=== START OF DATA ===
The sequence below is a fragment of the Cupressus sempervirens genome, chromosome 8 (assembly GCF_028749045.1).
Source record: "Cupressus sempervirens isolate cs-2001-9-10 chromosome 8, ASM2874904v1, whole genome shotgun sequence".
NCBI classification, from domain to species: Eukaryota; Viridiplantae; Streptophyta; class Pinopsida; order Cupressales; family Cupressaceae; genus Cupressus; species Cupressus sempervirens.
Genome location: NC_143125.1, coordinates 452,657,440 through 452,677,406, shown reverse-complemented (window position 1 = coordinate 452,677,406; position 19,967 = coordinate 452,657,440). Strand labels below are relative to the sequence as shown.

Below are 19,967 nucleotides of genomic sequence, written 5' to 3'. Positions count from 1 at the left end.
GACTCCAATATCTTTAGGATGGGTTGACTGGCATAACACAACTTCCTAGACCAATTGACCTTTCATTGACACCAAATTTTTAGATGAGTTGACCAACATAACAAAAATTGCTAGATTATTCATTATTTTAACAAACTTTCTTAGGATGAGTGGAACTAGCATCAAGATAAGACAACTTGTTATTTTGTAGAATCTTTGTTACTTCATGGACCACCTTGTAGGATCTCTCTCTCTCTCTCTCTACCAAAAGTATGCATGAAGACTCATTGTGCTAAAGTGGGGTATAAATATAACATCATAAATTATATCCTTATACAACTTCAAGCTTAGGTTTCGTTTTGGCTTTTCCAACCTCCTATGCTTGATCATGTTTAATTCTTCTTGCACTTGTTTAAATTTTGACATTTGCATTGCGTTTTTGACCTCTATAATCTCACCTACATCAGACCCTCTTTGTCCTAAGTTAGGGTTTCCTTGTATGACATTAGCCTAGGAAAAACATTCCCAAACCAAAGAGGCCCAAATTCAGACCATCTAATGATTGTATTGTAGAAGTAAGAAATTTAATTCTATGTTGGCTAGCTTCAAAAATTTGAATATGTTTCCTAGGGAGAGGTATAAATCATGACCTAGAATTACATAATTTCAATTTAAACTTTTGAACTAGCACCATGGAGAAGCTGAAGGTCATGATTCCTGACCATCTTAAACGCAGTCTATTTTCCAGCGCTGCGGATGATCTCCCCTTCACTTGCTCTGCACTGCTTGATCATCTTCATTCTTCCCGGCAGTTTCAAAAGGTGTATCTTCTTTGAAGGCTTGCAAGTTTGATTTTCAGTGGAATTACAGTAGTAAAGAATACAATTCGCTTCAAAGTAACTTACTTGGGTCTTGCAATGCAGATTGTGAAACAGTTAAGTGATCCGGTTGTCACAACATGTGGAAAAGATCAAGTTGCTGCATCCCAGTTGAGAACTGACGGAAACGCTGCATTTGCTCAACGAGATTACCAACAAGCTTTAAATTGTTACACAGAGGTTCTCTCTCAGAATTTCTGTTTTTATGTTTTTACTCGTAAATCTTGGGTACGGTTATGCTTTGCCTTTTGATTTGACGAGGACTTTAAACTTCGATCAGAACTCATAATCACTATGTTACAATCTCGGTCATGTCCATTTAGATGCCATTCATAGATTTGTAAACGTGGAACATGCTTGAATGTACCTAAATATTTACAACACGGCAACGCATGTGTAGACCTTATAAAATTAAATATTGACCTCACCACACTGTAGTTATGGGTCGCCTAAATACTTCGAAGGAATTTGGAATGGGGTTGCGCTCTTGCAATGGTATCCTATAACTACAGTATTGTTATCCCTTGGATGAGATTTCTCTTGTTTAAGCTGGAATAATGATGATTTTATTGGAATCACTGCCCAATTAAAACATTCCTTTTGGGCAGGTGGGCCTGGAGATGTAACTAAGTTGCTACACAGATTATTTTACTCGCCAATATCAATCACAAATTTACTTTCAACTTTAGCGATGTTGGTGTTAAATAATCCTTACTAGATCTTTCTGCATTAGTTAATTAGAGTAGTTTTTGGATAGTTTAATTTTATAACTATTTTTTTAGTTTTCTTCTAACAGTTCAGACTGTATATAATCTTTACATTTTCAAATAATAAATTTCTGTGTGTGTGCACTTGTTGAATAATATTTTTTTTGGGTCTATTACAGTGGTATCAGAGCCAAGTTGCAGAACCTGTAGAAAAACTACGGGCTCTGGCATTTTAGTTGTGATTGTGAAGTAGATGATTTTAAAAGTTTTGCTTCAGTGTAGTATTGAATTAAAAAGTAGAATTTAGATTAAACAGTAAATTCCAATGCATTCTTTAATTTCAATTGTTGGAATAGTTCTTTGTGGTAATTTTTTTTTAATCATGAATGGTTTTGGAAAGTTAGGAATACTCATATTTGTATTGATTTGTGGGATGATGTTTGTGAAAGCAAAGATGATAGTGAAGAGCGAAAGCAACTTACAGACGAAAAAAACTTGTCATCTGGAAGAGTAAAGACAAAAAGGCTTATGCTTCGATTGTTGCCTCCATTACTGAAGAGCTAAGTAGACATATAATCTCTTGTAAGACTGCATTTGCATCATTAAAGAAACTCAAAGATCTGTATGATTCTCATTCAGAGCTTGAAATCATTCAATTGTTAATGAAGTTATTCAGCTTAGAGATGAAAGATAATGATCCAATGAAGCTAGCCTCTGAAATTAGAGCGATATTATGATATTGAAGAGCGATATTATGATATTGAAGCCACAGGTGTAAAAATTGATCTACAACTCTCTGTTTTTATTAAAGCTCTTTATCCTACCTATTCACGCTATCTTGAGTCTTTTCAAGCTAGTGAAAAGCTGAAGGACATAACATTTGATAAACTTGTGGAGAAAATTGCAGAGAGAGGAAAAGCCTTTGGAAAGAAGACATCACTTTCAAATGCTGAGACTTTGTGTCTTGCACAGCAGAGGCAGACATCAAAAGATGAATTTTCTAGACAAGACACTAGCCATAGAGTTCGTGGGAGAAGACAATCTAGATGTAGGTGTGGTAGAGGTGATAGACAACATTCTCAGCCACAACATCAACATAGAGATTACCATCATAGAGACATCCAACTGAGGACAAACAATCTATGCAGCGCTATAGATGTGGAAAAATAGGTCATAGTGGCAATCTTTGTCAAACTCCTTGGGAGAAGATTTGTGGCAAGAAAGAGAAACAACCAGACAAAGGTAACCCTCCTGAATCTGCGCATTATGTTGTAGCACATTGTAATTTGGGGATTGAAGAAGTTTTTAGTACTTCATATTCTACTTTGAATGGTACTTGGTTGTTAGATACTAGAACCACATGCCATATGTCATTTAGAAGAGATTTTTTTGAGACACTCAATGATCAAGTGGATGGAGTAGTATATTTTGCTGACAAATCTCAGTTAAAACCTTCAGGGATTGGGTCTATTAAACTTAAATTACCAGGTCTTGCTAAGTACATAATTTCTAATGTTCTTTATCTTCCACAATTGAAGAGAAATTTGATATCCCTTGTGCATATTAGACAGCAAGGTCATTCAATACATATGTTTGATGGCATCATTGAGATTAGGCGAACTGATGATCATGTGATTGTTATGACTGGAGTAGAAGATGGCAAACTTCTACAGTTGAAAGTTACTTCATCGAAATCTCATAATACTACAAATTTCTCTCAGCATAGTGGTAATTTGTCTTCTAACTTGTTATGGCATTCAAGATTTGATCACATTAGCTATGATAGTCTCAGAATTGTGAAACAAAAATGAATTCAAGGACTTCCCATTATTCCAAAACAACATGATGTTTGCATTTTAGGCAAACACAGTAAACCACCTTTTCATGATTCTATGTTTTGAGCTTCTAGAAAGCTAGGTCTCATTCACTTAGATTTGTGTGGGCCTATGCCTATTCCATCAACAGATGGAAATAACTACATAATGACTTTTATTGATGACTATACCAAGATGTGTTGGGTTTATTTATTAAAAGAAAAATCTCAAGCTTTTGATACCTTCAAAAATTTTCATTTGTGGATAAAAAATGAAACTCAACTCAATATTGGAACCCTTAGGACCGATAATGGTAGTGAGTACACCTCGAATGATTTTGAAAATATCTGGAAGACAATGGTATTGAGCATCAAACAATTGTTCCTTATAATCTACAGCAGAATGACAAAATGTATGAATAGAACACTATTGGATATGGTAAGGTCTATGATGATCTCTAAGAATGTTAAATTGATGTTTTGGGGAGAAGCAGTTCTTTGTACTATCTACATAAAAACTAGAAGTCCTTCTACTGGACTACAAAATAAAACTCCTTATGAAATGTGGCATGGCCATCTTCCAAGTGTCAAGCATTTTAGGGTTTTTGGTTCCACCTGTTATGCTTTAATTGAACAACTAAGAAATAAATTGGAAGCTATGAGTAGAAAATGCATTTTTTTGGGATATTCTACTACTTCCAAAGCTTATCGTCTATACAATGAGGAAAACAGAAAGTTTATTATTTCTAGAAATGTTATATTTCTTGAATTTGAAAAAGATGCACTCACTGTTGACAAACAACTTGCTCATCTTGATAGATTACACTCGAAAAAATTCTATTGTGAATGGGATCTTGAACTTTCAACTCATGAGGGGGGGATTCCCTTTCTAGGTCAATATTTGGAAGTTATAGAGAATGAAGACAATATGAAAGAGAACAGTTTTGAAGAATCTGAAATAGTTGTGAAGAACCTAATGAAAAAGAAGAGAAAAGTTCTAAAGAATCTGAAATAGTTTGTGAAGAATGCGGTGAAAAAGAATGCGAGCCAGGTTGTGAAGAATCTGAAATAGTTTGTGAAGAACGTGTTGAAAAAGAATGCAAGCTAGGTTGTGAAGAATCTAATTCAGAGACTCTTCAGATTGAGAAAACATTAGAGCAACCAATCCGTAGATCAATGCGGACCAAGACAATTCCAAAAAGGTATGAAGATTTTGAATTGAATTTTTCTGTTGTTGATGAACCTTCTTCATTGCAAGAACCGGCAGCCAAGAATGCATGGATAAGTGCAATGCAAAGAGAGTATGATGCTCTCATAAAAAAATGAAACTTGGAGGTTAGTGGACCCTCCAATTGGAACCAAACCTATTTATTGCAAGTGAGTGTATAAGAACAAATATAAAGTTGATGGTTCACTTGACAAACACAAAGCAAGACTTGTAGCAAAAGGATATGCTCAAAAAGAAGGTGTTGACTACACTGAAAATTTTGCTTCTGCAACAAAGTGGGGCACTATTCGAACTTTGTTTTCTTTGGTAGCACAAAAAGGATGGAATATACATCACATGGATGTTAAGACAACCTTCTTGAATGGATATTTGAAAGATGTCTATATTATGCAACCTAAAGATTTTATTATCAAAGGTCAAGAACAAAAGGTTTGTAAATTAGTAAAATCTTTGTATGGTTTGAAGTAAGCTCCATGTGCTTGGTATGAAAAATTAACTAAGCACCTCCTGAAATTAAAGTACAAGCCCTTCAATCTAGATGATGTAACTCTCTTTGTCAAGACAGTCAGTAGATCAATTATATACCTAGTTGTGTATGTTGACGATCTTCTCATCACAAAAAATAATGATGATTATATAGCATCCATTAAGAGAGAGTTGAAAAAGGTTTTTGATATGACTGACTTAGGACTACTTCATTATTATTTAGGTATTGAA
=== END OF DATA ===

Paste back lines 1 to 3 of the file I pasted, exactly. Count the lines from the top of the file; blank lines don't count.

The sequence below is a fragment of the Cupressus sempervirens genome, chromosome 8 (assembly GCF_028749045.1).
Source record: "Cupressus sempervirens isolate cs-2001-9-10 chromosome 8, ASM2874904v1, whole genome shotgun sequence".
NCBI classification, from domain to species: Eukaryota; Viridiplantae; Streptophyta; class Pinopsida; order Cupressales; family Cupressaceae; genus Cupressus; species Cupressus sempervirens.